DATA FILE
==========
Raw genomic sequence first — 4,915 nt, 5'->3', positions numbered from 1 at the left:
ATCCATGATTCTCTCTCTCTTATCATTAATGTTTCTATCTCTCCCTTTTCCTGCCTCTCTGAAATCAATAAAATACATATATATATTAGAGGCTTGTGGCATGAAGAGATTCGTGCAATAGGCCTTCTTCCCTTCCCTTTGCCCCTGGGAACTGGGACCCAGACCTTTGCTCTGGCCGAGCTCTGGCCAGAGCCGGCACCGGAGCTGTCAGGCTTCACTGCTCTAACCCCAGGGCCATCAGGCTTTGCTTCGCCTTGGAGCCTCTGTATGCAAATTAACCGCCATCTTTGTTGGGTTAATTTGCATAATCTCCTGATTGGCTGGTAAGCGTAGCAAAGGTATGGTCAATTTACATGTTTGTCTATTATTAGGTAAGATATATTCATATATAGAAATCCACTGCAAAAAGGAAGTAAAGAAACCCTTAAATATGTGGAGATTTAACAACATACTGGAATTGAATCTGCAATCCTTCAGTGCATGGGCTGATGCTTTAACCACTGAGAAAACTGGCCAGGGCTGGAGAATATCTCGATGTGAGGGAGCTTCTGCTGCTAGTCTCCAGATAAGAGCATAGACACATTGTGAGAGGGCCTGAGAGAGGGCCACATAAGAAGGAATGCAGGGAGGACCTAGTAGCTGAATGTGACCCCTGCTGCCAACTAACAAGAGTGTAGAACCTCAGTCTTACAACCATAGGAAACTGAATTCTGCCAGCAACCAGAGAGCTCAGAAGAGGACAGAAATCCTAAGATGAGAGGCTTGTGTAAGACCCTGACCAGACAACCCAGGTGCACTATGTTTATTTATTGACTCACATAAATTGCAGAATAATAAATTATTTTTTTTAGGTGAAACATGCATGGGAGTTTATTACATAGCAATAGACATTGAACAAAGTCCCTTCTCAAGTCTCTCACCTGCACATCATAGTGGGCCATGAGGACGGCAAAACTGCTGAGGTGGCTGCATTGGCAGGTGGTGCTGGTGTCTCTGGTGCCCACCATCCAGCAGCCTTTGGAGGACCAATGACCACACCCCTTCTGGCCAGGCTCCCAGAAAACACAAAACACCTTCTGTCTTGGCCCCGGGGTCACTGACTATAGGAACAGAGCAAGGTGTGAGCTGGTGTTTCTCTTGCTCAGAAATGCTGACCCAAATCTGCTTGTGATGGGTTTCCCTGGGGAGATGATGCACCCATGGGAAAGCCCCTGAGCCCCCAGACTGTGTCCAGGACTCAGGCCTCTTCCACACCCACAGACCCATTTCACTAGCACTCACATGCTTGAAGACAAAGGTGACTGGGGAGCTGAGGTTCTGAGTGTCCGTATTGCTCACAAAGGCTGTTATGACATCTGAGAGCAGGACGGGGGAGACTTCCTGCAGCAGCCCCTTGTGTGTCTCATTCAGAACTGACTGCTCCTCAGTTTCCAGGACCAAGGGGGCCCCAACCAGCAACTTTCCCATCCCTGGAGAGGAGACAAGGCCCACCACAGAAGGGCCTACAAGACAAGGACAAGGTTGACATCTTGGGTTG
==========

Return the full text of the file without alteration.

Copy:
Raw genomic sequence first — 4,915 nt, 5'->3', positions numbered from 1 at the left:
ATCCATGATTCTCTCTCTCTTATCATTAATGTTTCTATCTCTCCCTTTTCCTGCCTCTCTGAAATCAATAAAATACATATATATATTAGAGGCTTGTGGCATGAAGAGATTCGTGCAATAGGCCTTCTTCCCTTCCCTTTGCCCCTGGGAACTGGGACCCAGACCTTTGCTCTGGCCGAGCTCTGGCCAGAGCCGGCACCGGAGCTGTCAGGCTTCACTGCTCTAACCCCAGGGCCATCAGGCTTTGCTTCGCCTTGGAGCCTCTGTATGCAAATTAACCGCCATCTTTGTTGGGTTAATTTGCATAATCTCCTGATTGGCTGGTAAGCGTAGCAAAGGTATGGTCAATTTACATGTTTGTCTATTATTAGGTAAGATATATTCATATATAGAAATCCACTGCAAAAAGGAAGTAAAGAAACCCTTAAATATGTGGAGATTTAACAACATACTGGAATTGAATCTGCAATCCTTCAGTGCATGGGCTGATGCTTTAACCACTGAGAAAACTGGCCAGGGCTGGAGAATATCTCGATGTGAGGGAGCTTCTGCTGCTAGTCTCCAGATAAGAGCATAGACACATTGTGAGAGGGCCTGAGAGAGGGCCACATAAGAAGGAATGCAGGGAGGACCTAGTAGCTGAATGTGACCCCTGCTGCCAACTAACAAGAGTGTAGAACCTCAGTCTTACAACCATAGGAAACTGAATTCTGCCAGCAACCAGAGAGCTCAGAAGAGGACAGAAATCCTAAGATGAGAGGCTTGTGTAAGACCCTGACCAGACAACCCAGGTGCACTATGTTTATTTATTGACTCACATAAATTGCAGAATAATAAATTATTTTTTTTAGGTGAAACATGCATGGGAGTTTATTACATAGCAATAGACATTGAACAAAGTCCCTTCTCAAGTCTCTCACCTGCACATCATAGTGGGCCATGAGGACGGCAAAACTGCTGAGGTGGCTGCATTGGCAGGTGGTGCTGGTGTCTCTGGTGCCCACCATCCAGCAGCCTTTGGAGGACCAATGACCACACCCCTTCTGGCCAGGCTCCCAGAAAACACAAAACACCTTCTGTCTTGGCCCCGGGGTCACTGACTATAGGAACAGAGCAAGGTGTGAGCTGGTGTTTCTCTTGCTCAGAAATGCTGACCCAAATCTGCTTGTGATGGGTTTCCCTGGGGAGATGATGCACCCATGGGAAAGCCCCTGAGCCCCCAGACTGTGTCCAGGACTCAGGCCTCTTCCACACCCACAGACCCATTTCACTAGCACTCACATGCTTGAAGACAAAGGTGACTGGGGAGCTGAGGTTCTGAGTGTCCGTATTGCTCACAAAGGCTGTTATGACATCTGAGAGCAGGACGGGGGAGACTTCCTGCAGCAGCCCCTTGTGTGTCTCATTCAGAACTGACTGCTCCTCAGTTTCCAGGACCAAGGGGGCCCCAACCAGCAACTTTCCCATCCCTGGAGAGGAGACAAGGCCCACCACAGAAGGGCCTACAAGACAAGGACAAGGTTGACATCTTGGGTTG